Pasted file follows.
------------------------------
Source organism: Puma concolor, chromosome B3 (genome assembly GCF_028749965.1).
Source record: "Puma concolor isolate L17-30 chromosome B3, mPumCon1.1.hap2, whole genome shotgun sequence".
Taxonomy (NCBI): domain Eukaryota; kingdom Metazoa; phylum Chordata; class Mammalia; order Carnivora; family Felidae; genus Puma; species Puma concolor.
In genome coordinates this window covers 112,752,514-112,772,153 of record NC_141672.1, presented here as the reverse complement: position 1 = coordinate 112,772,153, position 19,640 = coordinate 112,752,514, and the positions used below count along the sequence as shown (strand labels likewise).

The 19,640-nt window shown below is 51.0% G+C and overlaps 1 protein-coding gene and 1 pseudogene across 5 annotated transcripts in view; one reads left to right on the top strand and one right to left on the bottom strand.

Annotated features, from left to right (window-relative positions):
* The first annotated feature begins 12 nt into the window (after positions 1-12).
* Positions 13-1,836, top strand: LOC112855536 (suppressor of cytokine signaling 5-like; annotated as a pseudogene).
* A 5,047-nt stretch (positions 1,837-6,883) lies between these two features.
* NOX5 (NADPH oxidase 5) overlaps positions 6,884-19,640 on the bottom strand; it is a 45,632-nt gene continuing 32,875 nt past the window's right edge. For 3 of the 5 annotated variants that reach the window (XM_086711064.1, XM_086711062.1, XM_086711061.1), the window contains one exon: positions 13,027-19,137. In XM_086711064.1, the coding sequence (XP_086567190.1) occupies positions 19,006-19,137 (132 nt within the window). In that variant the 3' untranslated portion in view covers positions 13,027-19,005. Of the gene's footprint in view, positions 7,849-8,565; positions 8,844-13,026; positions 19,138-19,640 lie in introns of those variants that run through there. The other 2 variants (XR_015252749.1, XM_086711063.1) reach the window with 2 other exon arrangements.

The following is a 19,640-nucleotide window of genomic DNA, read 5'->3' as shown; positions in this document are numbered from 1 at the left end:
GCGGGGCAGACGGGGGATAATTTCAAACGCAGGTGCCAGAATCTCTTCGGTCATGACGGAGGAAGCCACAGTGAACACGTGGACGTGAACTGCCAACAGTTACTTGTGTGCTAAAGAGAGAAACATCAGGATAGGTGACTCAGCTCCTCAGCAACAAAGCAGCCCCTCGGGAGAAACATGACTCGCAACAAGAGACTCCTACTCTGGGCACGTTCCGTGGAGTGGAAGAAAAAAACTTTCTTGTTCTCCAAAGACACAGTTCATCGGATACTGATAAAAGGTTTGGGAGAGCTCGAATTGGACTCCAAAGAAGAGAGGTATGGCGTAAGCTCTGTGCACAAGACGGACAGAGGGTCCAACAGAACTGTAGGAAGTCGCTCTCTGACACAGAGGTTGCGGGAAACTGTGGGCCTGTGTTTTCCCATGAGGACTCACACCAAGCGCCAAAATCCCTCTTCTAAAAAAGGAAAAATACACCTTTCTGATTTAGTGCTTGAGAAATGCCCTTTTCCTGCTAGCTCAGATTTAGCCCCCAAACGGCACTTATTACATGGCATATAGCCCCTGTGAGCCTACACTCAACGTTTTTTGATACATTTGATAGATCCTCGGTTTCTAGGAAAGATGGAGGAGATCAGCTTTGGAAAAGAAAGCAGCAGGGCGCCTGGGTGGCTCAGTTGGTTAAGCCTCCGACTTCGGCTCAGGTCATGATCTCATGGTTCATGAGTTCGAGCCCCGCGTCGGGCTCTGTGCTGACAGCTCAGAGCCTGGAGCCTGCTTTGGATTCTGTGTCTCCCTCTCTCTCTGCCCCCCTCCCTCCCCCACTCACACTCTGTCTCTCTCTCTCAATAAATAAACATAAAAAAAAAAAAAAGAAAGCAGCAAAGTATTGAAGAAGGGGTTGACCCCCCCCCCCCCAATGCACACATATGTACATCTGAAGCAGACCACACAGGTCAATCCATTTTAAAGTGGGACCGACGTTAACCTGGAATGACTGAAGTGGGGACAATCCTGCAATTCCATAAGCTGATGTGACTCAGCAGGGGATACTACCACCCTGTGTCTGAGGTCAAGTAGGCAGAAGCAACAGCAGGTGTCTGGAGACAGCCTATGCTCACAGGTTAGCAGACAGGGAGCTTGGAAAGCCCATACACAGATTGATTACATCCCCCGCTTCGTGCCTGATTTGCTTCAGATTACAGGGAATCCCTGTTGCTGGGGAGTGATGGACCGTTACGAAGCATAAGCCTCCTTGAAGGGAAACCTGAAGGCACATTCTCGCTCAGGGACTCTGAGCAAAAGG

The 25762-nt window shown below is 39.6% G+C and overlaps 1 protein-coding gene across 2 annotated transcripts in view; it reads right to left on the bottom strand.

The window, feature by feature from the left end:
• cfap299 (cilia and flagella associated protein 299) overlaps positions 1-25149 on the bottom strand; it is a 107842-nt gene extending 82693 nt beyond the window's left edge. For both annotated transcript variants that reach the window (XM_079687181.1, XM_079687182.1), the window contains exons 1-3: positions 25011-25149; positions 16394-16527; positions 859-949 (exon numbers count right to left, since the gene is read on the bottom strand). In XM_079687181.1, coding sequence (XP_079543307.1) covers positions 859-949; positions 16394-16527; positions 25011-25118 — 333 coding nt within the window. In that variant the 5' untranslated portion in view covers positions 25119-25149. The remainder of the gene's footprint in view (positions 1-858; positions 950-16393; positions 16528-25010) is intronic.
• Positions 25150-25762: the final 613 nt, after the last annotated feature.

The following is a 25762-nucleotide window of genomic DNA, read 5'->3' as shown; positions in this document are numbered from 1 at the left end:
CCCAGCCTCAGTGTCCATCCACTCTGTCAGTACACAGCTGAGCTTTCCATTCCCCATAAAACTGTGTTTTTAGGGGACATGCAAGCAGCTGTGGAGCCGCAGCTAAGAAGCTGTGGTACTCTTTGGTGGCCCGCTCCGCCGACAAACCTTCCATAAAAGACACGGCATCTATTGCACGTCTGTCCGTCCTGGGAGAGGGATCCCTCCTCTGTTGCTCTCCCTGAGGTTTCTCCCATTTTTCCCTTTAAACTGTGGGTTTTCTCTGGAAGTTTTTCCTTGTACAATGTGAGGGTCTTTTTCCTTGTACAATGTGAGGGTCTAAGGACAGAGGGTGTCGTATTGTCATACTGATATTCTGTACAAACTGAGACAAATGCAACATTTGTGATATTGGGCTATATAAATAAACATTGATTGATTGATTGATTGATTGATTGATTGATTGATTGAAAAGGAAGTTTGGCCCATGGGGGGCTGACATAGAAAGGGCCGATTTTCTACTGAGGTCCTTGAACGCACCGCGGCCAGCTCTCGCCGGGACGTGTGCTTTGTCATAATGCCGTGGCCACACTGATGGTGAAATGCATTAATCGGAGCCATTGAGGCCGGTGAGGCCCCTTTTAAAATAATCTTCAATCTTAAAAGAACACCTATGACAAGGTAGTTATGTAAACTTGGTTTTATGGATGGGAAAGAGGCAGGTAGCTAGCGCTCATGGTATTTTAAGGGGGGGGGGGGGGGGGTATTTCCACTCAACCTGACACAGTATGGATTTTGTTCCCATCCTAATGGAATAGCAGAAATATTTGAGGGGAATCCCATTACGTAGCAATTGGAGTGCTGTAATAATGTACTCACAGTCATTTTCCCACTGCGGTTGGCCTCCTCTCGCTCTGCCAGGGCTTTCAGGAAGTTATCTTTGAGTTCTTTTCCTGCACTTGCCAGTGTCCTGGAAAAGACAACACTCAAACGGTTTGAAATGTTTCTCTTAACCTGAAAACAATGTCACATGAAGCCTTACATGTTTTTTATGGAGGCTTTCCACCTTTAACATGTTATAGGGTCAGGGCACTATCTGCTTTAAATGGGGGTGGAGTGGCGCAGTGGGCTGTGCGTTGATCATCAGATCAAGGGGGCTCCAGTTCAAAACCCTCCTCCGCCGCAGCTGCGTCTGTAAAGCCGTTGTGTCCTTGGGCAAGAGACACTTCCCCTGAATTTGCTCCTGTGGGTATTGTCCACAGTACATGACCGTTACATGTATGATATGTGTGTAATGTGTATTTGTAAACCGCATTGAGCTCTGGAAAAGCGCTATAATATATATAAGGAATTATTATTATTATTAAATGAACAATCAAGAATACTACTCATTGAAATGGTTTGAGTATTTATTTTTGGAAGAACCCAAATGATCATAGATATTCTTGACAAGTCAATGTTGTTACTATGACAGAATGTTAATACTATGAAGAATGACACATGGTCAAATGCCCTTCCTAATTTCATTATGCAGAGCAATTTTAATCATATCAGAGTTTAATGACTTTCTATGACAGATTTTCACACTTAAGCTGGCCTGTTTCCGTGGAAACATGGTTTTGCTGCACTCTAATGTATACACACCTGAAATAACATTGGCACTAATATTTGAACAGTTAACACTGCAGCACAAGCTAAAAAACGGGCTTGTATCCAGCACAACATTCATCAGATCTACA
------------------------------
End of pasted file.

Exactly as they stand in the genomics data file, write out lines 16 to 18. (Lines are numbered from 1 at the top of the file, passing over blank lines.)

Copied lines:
• Positions 25150-25762: the final 613 nt, after the last annotated feature.

The following is a 25762-nucleotide window of genomic DNA, read 5'->3' as shown; positions in this document are numbered from 1 at the left end:
CCCAGCCTCAGTGTCCATCCACTCTGTCAGTACACAGCTGAGCTTTCCATTCCCCATAAAACTGTGTTTTTAGGGGACATGCAAGCAGCTGTGGAGCCGCAGCTAAGAAGCTGTGGTACTCTTTGGTGGCCCGCTCCGCCGACAAACCTTCCATAAAAGACACGGCATCTATTGCACGTCTGTCCGTCCTGGGAGAGGGATCCCTCCTCTGTTGCTCTCCCTGAGGTTTCTCCCATTTTTCCCTTTAAACTGTGGGTTTTCTCTGGAAGTTTTTCCTTGTACAATGTGAGGGTCTTTTTCCTTGTACAATGTGAGGGTCTAAGGACAGAGGGTGTCGTATTGTCATACTGATATTCTGTACAAACTGAGACAAATGCAACATTTGTGATATTGGGCTATATAAATAAACATTGATTGATTGATTGATTGATTGATTGATTGATTGATTGAAAAGGAAGTTTGGCCCATGGGGGGCTGACATAGAAAGGGCCGATTTTCTACTGAGGTCCTTGAACGCACCGCGGCCAGCTCTCGCCGGGACGTGTGCTTTGTCATAATGCCGTGGCCACACTGATGGTGAAATGCATTAATCGGAGCCATTGAGGCCGGTGAGGCCCCTTTTAAAATAATCTTCAATCTTAAAAGAACACCTATGACAAGGTAGTTATGTAAACTTGGTTTTATGGATGGGAAAGAGGCAGGTAGCTAGCGCTCATGGTATTTTAAGGGGGGGGGGGGGGGGGTATTTCCACTCAACCTGACACAGTATGGATTTTGTTCCCATCCTAATGGAATAGCAGAAATATTTGAGGGGAATCCCATTACGTAGCAATTGGAGTGCTGTAATAATGTACTCACAGTCATTTTCCCACTGCGGTTGGCCTCCTCTCGCTCTGCCAGGGCTTTCAGGAAGTTATCTTTGAGTTCTTTTCCTGCACTTGCCAGTGTCCTGGAAAAGACAACACTCAAACGGTTTGAAATGTTTCTCTTAACCTGAAAACAATGTCACATGAAGCCTTACATGTTTTTTATGGAGGCTTTCCACCTTTAACATGTTATAGGGTCAGGGCACTATCTGCTTTAAATGGGGGTGGAGTGGCGCAGTGGGCTGTGCGTTGATCATCAGATCAAGGGGGCTCCAGTTCAAAACCCTCCTCCGCCGCAGCTGCGTCTGTAAAGCCGTTGTGTCCTTGGGCAAGAGACACTTCCCCTGAATTTGCTCCTGTGGGTATTGTCCACAGTACATGACCGTTACATGTATGATATGTGTGTAATGTGTATTTGTAAACCGCATTGAGCTCTGGAAAAGCGCTATAATATATATAAGGAATTATTATTATTATTAAATGAACAATCAAGAATACTACTCATTGAAATGGTTTGAGTATTTATTTTTGGAAGAACCCAAATGATCATAGATATTCTTGACAAGTCAATGTTGTTACTATGACAGAATGTTAATACTATGAAGAATGACACATGGTCAAATGCCCTTCCTAATTTCATTATGCAGAGCAATTTTAATCATATCAGAGTTTAATGACTTTCTATGACAGATTTTCACACTTAAGCTGGCCTGTTTCCGTGGAAACATGGTTTTGCTGCACTCTAATGTATACACACCTGAAATAACATTGGCACTAATATTTGAACAGTTAACACTGCAGCACAAGCTAAAAAACGGGCTTGTATCCAGCACAACATTCATCAGATCTACA